Anna Rose Barker, Chair of the British Youth Council said: “Young people have been speaking out in favour of a lower voting age for 19 years. There are no credible arguments against lowering the age now that we allow 16 and 17 year olds the chance to vote in some elections.
“I hope Members of Parliament will see that 16 and 17 year olds can no longer be denied a vote.”
The British Youth Council and Votes at 16 Coalition are calling on the UK Government to make immediate changes to the legislation preventing 16 and 17 year olds the opportunity to vote in elections. The call comes ahead of the local elections which are taking place in England on Thursday 3rd May 2018.
Thousands of 16 and 17 year olds are being denied a vote in the elections taking place in England. Several elections are being held in England, with elections to all 32 London boroughs, 34 metropolitan boroughs, 68 district and borough councils and 17 unitary authorities. Young people will also miss out on the mayoral elections taking place Hackney, Lewisham, Newham, Tower Hamlets, Watford and the combined authority mayoral elections in the Sheffield City Region.
Young people aged 16 and 17 will be denied a vote despite the fact young people in Scotland have been able to take part in Scottish Parliamentary elections and Scottish Local Council elections since May 2016.
Anna Rose Barker, Chair of the British Youth Council said: “It seems unjust to prevent 16 and 17 year olds the chance to vote in the local elections when their peers in Scotland have had the chance to take part in the Scottish Parliamentary elections and Scottish Local Council elections since May 2016.
“This year we’ve been marking 100 years since the first women were allowed to vote. We call on the Government to lead the way on democratic engagement by lowering the voting age and allowing the first 16 year olds the chance to vote. It is time for the Government to listen to the voices of young people.”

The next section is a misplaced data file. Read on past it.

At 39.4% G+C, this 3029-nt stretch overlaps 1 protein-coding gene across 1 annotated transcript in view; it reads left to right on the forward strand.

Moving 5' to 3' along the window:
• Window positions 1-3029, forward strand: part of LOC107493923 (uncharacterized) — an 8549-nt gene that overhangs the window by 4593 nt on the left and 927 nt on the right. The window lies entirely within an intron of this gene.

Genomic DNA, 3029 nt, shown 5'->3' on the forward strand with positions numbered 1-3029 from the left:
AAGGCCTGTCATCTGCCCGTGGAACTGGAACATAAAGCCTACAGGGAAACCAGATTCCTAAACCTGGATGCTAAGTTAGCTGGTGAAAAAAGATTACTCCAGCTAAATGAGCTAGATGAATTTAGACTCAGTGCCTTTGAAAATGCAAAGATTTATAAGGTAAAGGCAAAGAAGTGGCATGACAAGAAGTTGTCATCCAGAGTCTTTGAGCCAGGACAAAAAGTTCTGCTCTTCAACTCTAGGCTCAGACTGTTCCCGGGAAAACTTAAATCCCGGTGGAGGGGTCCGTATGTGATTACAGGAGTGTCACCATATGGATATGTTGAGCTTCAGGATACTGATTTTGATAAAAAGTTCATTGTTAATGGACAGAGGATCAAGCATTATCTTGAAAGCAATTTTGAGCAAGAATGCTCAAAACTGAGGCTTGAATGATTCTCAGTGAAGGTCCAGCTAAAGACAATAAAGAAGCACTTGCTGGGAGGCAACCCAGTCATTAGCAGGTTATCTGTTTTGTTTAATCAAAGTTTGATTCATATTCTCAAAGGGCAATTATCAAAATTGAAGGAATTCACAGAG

The British Youth Council have been campaigning for a lower voting age for the last 19 years. Support within Parliament has increased in recent years, with Members of Parliament and Peers from across the political spectrum indicating their support both in public and private.
Recent analysis by political commentators suggests the Government may no longer have a majority within the House of Commons. Members of Parliament are due to debate the issue on Friday 11th May 2018 on the green benches of the Commons.
Following recent publicity on the votes at 16 issue MPs have established an All-Party Parliamentary Group to help develop the case for lowering the voting age. The APPG comprises of MPs from across the political spectrum, who will meet to hear evidence from young people, youth organisations and other experts, and use this knowledge to approach the Government for a change in the voting age.
It doesn’t’ seem too long ago that we had the commons debate in Parliament on votes at 16. Unfortunately, Jim McMahon’s Private Member’s Bill wasn’t moved to a vote.
But despite our frustrations on the day, it is clear that a fire has been well and truly lit under the votes at 16 issue. It can’t and won’t be ignored.
The fight is far from won though. There remain many critics of young people’s capacity and aptitude to vote.
So there is more work to be done by MPs and the votes at 16 coalition, and the APPG give us an opportunity to build on the campaign.
The APPG is chaired by Danielle Rowley, who is Labour’s youngest MP and was herself involved in the Youth Parliament. She, therefore, has a real passion for votes at 16 and is honoured to chair the APPG.
Danielle Rowley MP, Chair of the All-Party Parliamentary Group on Votes at 16, said: “16 and 17 year olds contribute so much to our society, and are very often politically informed and engaged. So much of their lives are affected by Parliament yet they can’t vote for who represents them. This APPG will bring together supportive voices from across the House to make the compelling case for votes at 16”.